Selected bibliography[edit]

  • The Door of Liberation: Essential Teachings of the Tibetan Buddhist Tradition, Wisdom Publications, January 1, 2002 ISBN 9780861710324
  • The Jewelled Staircase, Snow Lion, January 1, 1990, ISBN 9780937938386[40]
  • The Prince Who Became a Cuckoo: A Tale of liberation (The Bhaisajaguru series), Lama Lo-dro of Drepung, author; Lama Geshe Wangyal, translator; Theatre Arts Books; January 1, 1982, ISBN 978-0878305742
  • Illuminations of Sakya-Pandita: A Guide to Essential Buddhist Practices, Geshe Wangyal, translator with Brian Cutillo, Wisdom Publications; May 1, 1988, ISBN 978-0932156051

External links[edit]


  1. ^ Urubshurow, David (January 1, 2013). "From Russia with Love, The untold story of how Tibetan Buddhism first came to America". No. Winter 2013. Tricycle. Retrieved 19 February 2021.
  2. ^ "Geshe Wangyal, 82, Is Dead; A Tibetan Lama and Scholar". The New York Times. 4 February 1983. Retrieved 6 November 2021.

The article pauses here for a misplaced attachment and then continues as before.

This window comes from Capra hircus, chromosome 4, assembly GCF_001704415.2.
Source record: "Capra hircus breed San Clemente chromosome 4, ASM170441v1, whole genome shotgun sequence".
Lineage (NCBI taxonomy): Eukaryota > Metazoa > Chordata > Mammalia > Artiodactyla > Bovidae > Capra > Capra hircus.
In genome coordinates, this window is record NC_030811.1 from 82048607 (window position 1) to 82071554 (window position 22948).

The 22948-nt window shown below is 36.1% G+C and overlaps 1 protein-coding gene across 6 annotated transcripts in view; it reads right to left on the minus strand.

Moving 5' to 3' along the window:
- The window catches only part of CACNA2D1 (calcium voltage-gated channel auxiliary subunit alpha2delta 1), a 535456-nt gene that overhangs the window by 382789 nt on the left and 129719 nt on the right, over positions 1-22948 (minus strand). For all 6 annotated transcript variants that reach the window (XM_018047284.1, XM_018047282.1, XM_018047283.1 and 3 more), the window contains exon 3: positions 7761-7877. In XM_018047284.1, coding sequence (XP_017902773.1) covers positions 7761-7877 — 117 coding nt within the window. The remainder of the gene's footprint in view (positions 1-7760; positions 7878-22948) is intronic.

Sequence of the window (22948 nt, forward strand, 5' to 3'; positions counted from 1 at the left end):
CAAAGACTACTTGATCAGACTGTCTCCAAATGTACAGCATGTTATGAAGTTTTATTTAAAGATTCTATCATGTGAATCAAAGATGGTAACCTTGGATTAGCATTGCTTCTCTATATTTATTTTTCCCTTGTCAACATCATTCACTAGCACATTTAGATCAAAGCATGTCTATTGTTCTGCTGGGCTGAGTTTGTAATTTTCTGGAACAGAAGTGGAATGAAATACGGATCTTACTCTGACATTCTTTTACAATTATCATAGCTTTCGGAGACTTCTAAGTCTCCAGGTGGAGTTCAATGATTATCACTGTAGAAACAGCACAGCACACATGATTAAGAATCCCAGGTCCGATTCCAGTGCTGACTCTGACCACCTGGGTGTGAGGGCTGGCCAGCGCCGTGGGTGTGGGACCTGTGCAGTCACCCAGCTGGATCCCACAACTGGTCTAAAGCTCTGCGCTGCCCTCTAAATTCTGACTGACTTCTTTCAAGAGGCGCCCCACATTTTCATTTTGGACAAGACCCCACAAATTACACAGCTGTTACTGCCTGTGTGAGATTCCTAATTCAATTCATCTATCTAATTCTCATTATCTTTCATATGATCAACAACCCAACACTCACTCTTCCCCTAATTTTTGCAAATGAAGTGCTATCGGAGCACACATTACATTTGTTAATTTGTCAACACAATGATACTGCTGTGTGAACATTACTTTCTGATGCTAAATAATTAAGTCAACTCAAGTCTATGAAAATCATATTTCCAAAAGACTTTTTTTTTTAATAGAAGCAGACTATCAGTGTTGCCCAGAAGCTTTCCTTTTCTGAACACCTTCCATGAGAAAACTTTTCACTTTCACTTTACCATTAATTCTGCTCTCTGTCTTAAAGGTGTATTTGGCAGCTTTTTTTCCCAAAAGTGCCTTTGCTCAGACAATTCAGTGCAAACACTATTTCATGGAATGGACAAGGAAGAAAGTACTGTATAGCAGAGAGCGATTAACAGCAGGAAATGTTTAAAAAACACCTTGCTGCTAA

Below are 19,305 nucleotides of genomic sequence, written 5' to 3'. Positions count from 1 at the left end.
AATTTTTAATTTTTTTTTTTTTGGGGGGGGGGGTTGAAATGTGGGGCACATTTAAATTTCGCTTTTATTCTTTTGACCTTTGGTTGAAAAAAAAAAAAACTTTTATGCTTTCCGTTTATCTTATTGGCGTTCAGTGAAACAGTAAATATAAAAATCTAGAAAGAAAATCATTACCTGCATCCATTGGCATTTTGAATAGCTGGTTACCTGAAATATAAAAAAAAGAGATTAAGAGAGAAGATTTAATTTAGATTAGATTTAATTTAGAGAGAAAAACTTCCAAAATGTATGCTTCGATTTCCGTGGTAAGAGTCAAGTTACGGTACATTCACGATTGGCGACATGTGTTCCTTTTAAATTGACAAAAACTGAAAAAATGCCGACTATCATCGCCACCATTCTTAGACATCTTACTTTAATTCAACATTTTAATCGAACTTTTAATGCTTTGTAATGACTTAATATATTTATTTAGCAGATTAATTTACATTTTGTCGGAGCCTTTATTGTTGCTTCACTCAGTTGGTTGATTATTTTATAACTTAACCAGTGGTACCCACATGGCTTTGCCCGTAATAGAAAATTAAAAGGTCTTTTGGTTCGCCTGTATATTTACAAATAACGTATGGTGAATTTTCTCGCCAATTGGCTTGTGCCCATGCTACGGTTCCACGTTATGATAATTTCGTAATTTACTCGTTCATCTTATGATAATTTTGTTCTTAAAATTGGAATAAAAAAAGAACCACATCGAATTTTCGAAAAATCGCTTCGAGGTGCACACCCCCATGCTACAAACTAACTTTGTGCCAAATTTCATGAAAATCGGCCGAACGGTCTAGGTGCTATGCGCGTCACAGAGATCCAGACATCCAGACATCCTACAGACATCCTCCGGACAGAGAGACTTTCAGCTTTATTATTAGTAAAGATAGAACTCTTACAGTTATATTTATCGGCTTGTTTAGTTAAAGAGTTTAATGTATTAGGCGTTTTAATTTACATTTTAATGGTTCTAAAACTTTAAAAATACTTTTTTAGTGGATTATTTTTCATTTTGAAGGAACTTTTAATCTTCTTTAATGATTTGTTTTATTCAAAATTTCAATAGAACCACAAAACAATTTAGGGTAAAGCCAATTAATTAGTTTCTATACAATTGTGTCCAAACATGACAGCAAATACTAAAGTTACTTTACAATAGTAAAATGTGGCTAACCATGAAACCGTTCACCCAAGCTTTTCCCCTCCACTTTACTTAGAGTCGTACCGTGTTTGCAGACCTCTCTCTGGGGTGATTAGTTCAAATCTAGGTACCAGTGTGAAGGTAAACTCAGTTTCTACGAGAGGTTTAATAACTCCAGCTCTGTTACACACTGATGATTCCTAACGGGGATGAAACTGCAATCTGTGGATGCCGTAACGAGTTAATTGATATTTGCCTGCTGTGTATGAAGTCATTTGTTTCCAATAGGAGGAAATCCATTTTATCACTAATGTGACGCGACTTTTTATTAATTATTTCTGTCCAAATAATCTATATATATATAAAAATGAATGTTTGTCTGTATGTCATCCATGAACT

3. ^ Menon, Harsha (25 October 2018). "Buddhist Studies, Past, Present, and Future: Part Two". Buddhistdoor Global. Retrieved 11 November 2021. An Interview with Donald Lopez
  4. ^ Malarcher, Patricia (3 March 1991). "The Kalmuks: A Touch Of Mongolia in Monmouth". The New York Times. Retrieved 6 July 2021.
  5. ^ a b Klasanova, Lyudmila (24 October 2020). "The Path of the First Acharya in Russia: An Interview with Bem Mitruev, Part 2". Buddhistdoor Global. Retrieved 11 November 2021.
  6. ^ Norman, Alexander (February 25, 2020). "Behind the scenes of the Dalai Lama's early history with the CIA". Fortune. Retrieved 21 February 2021.